Collecting Ovaries From Deceased Mares for Embryo Production

Traditionally when a mare died, her gene pool often went with her. This isn’t always the case these days, however.

No account yet? Register


Gardeners speak of heirloom seeds for the genetic preservation of a plant species. Horsemen selectively breed, thus preserving a mare’s bloodlines. But when the mare dies or must be euthanized, that genetic pool normally dies with her.

Scientific advances can now come to the rescue, though the cost—at least $1,975 up to when the egg meets the sperm—can be prohibitive for many owners. In layman-speak, this genetic rescue means the dead mare’s ovaries can be removed, then processed, an egg “bred” in a petri dish, then transferred to a recipient mare to carry the foal.

Jennifer Hatzel, DVM, MS, Dipl. ACT, is a theriogenologist—a veterinarian specializing in reproduction—at Colorado State University’s Equine Reproduction Laboratory, in Fort Collins. She explained to attendees of the 2016 American Association of Equine Practitioners convention, held Dec. 3-7 in Orlando, Florida, that a successful outcome depends on many elements, from the mare’s age and illness to the careful handling and shipping of oocytes.

Here’s the process. The clock starts ticking the moment the mare dies. The ovaries need to be removed ASAP and arrive to the assisted reproductive technology facility within six to eight hours for the best chance at success. With the mare on her side, the veterinarian makes an incision halfway between her last rib and her hip. Carefully avoiding the bowel, the veterinarian reaches into the abdominal cavity, finding each ovary and cutting it out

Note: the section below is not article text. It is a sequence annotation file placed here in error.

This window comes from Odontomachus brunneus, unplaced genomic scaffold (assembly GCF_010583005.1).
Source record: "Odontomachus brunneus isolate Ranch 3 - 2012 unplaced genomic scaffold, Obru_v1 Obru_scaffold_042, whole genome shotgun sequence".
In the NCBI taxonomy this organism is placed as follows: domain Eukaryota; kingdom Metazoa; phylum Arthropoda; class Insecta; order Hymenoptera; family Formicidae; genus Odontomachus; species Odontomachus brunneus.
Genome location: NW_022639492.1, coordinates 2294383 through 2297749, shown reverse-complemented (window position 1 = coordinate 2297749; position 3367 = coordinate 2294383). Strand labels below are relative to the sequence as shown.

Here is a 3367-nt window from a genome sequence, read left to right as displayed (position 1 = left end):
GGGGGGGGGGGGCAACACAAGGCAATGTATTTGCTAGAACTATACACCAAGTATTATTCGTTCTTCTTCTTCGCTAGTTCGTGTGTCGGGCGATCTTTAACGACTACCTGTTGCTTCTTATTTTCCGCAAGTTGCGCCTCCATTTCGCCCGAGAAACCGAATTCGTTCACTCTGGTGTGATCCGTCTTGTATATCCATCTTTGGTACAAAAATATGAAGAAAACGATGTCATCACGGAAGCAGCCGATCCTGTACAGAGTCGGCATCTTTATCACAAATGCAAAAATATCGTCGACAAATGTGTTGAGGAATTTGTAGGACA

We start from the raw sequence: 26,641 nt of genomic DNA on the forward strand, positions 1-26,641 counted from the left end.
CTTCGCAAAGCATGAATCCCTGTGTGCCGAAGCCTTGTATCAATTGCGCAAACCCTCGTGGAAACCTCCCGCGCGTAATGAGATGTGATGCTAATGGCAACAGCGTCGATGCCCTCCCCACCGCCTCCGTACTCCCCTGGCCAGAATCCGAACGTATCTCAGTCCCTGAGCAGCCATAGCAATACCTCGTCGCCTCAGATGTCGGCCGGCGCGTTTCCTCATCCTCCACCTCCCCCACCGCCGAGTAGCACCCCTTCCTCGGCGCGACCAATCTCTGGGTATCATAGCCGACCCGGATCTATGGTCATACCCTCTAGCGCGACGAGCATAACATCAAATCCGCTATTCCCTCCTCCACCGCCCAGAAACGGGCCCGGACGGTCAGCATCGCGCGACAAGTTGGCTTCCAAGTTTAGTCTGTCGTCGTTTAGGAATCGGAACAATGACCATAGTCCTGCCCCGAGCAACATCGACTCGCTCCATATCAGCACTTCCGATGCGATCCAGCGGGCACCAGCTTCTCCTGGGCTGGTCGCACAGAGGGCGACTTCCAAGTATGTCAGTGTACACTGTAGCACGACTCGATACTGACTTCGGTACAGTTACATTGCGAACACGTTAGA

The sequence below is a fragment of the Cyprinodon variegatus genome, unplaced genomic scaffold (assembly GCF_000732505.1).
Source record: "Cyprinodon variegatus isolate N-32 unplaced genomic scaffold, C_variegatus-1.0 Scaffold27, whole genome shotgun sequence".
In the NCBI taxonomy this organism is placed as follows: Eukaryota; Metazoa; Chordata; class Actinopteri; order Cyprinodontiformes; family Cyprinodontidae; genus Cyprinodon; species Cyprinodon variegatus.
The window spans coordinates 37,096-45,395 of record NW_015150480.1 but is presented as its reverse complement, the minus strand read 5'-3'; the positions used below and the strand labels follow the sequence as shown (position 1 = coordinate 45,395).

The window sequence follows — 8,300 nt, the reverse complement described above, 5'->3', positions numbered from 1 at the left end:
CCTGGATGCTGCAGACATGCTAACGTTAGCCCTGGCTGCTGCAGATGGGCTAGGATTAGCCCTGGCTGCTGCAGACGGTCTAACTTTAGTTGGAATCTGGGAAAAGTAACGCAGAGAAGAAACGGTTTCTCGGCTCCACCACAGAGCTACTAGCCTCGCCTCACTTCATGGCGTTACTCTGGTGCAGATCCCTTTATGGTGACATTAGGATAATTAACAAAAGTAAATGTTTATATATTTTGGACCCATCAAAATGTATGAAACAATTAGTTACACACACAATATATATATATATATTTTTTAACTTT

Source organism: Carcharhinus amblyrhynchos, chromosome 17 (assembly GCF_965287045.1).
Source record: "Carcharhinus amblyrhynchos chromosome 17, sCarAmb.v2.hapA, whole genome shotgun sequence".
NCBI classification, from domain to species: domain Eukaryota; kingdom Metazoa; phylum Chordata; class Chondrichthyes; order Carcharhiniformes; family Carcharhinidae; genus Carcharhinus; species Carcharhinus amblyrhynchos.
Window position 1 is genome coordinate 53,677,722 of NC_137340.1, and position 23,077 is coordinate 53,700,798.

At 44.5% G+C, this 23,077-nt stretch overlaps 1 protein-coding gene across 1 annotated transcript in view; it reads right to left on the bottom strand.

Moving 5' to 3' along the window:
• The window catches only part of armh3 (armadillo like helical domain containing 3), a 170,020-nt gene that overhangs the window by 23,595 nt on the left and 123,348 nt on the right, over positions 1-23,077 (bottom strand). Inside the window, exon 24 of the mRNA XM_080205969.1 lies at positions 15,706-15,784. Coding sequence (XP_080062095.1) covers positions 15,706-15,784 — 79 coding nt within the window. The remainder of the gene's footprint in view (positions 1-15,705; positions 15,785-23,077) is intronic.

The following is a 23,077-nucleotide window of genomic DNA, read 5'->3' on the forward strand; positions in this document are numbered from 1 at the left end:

Create a free account with to view this content. is home to thousands of free articles about horse health care. In order to access some of our exclusive free content, you must be signed into

Start your free account today!

Already have an account?
and continue reading.


Written by:

Maureen Gallatin is a freelance writer, founder of Horses on a Mission, and author of the inspirational devotional, An Extra Flake.

Related Articles

Stay on top of the most recent Horse Health news with

FREE weekly newsletters from

Sponsored Content

Weekly Poll

sponsored by:

What lameness issues has your horse experienced? Select all that apply.
249 votes · 499 answers

Readers’ Most Popular

Sign In

Don’t have an account? Register for a FREE account here.

Need to update your account?

You need to be logged in to fill out this form

Create a free account with!